How long will the shared powers between Edinburgh and Westminster in such sensitive areas as industrial assistance survive without a serious rift to the disadvantage of our inward investment policies? Every time the Government are challenged over the handling of disputes between Edinburgh and Westminster, they fall back on the concept of something known as a concordat. We heard about it today from the Minister. This is the new panacea. The dictionary definition of a concordat is an agreement between Church and state. I do not know whether the fact that the Scottish parliament will initially meet on The Mound has gone to its head, or whether it is just hoping to get by on a wing and a prayer. To me a concordat is a second cousin of a compact—something of which we heard much in the 1970s as the cure-all then for Britain's industrial relations problems. The late Sir Nicholas Fairbairn defined a compact then as,
"a small flat container, full of powder and puff'.
That to me sums up the value of this Government's concordats. How can deals patched, I understand, not by Ministers but by officials in smoke-filled rooms, and without the force of law, possibly form the basis of a stable and durable relationship between the two parliaments?

What of the time bomb in Clause 27 of the Bill when after detailing in grand style how the Scottish parliament may make laws to be known as Scottish Acts of Parliament, it adds at subsection (7) that none of this affects the power of the Parliament of the United Kingdom to make laws for Scotland?

It has truly been said that power devolved is power retained, but that is not how the Government portray their proposals, and it is not how the people of Scotland understand them. If, after raising expectations of all that the Scottish parliament can do, it were to be overruled and overridden by this clause the whole venture would be doomed overnight. But it is Labour who have been telling us for years of the need for a Scottish parliament, as they claim, to put right the democratic deficit, and to make up for the lack of accountability. Thus are all the special privileges Scotland enjoys in this place dismissed in those two empty glib phrases. I refer to the higher share of MPs; the Scottish Grand Committee; the Scottish Select Committee; the Scottish Standing Committees; the territorial department of state; the Cabinet Minister and his four junior Ministers; the higher spending levels; the special Scottish legislation; not to mention the Scottish MPs serving as Ministers in United Kingdom departments, and the substantial number of active Scottish Peers in this House. That is not a democratic deficit. Indeed, there are many English who might consider that that is closer to being a democratic surplus.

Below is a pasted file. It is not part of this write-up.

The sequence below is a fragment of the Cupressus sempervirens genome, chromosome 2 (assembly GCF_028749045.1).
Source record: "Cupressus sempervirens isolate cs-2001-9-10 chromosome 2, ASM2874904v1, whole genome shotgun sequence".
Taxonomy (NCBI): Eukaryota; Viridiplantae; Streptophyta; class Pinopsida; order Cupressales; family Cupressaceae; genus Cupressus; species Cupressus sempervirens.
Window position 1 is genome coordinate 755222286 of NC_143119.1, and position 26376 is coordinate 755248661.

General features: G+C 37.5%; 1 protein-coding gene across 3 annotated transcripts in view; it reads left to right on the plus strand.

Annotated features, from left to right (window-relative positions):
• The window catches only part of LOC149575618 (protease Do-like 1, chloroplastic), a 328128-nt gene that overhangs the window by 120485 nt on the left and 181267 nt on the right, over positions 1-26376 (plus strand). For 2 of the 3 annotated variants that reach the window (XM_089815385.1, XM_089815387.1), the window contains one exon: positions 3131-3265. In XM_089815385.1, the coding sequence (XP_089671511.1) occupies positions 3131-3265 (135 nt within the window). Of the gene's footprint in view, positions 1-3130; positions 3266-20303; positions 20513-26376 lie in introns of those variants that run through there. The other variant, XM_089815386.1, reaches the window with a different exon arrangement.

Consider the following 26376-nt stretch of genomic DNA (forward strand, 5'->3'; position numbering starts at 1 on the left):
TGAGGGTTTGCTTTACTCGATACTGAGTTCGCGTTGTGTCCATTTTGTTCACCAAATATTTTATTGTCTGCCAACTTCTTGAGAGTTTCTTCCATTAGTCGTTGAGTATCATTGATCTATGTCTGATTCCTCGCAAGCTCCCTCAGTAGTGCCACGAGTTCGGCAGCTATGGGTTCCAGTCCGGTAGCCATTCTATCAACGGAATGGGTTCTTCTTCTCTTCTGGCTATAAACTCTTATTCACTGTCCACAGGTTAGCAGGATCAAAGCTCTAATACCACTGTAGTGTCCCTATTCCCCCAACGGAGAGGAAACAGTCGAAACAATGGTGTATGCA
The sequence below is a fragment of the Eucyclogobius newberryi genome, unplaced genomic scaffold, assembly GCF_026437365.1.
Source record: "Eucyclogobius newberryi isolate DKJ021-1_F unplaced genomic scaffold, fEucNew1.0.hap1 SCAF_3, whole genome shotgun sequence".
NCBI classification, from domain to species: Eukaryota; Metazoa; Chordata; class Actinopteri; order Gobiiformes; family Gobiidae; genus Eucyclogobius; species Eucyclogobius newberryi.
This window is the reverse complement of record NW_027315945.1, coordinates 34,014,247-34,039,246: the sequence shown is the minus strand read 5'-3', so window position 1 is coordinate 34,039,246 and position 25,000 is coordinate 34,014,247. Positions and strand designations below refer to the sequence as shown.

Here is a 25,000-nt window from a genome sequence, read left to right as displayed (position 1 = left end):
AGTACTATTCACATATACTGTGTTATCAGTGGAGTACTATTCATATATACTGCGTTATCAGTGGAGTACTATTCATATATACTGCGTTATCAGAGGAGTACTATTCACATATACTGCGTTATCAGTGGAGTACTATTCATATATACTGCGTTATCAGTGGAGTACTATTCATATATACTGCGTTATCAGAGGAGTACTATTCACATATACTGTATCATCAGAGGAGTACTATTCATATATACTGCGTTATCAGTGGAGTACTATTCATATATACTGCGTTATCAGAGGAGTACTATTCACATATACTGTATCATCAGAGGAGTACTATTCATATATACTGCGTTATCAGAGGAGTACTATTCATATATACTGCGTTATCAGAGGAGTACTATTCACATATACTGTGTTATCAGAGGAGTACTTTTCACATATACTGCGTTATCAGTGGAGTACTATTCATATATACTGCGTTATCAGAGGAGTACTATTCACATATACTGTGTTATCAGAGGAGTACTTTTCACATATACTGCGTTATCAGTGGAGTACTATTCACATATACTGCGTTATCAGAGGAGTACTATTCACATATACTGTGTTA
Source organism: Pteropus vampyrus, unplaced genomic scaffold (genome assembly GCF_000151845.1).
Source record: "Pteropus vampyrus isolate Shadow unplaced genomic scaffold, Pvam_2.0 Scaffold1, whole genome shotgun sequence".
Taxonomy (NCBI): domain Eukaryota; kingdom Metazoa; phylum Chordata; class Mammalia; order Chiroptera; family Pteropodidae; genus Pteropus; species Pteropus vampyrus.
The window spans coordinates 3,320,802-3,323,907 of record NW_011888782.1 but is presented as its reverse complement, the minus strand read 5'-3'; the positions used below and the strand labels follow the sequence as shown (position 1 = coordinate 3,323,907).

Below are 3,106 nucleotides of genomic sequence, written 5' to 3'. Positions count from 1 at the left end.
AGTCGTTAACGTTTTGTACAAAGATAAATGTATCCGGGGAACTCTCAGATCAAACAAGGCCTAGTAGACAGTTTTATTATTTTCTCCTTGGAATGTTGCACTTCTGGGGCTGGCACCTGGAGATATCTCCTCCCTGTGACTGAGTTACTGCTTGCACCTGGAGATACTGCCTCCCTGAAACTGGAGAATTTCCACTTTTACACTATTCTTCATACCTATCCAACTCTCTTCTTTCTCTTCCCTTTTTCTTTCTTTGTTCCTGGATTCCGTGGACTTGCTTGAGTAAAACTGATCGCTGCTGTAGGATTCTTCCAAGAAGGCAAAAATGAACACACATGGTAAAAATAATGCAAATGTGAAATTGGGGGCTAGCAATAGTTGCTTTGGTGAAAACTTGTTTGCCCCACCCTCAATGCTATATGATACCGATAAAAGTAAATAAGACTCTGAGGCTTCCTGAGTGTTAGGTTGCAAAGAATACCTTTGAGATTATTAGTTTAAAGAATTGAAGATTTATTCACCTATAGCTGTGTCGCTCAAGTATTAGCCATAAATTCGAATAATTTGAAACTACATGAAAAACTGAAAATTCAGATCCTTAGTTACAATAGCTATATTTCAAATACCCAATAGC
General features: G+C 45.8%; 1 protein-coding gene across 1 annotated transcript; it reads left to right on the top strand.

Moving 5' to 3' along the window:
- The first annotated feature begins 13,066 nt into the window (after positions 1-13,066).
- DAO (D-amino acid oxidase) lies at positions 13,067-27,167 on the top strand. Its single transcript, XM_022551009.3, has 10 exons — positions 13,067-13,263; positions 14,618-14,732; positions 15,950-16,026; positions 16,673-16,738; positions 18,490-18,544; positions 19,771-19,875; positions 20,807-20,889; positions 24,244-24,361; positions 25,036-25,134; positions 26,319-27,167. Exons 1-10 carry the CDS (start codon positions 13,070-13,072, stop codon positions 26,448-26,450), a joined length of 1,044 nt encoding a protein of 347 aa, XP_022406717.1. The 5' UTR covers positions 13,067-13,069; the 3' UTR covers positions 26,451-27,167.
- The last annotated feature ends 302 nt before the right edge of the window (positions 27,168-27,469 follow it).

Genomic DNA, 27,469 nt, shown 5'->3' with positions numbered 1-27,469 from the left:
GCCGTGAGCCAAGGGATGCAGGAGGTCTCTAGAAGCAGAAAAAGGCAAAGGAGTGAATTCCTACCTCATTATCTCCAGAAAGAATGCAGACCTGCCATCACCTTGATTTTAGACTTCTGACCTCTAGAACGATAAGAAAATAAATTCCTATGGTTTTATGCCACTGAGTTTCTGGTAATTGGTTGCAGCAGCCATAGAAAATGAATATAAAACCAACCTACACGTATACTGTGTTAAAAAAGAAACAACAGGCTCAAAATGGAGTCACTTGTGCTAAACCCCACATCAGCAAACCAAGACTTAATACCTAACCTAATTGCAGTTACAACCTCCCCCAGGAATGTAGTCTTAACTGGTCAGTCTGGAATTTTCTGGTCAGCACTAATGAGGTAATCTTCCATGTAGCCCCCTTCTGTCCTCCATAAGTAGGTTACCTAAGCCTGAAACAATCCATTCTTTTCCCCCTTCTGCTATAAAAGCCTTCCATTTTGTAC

Nor has there been any lack of accountability. Indeed, the capacity of our constitution to adapt and develop in an organic way within a unitary system to strengthen that accountability was demonstrated not many years ago by the new powers that I was able to secure for the Scottish Grand Committee to hold Question Time sessions, to pass Scottish legislation, to sit in Scotland, to move throughout the whole country of Scotland, and to do almost anything in fact that this new Scottish parliament can do, except raise taxes.

All the parliamentary benefits that have accrued to Scotland over the years will now be lost. There will be fewer MPs. They will soon become second class, part-time, shadowy figures as English Members understandably start to find ways to exclude them from their business. Scotland's funding will come under attack, but its ministers and members will no longer be able to take on the Treasury. Scotland's voice may be loud in Edinburgh but at Westminster and Whitehall it will be reduced to a whimper.

The power of a Secretary of State for Scotland is very considerable, not just in Scotland where he controls a territorial department with just about the most comprehensive range of powers anywhere in government, but, more importantly, at the heart of the United Kingdom's Government where he has a seat in Cabinet and the ear of the Prime Minister. I make this point not in a party sense, still less in a personal one. But Secretaries of State can defend Scottish interests at the centre of government, and with the weight of a major government department behind them they can win battles for Scotland, and over the years they have done so.

Power is easier to measure when it is lost—a matter which some in my party may now have cause to reflect upon at greater leisure. The tragedy is that it is only once the Scottish Office is corralled up in Edinburgh, its civil servants cut off from the mainstream of government, and its Secretary of State reduced to a cross between an errand boy and a ceremonial cypher, that the full extent of the loss of Scotland's power will become more apparent.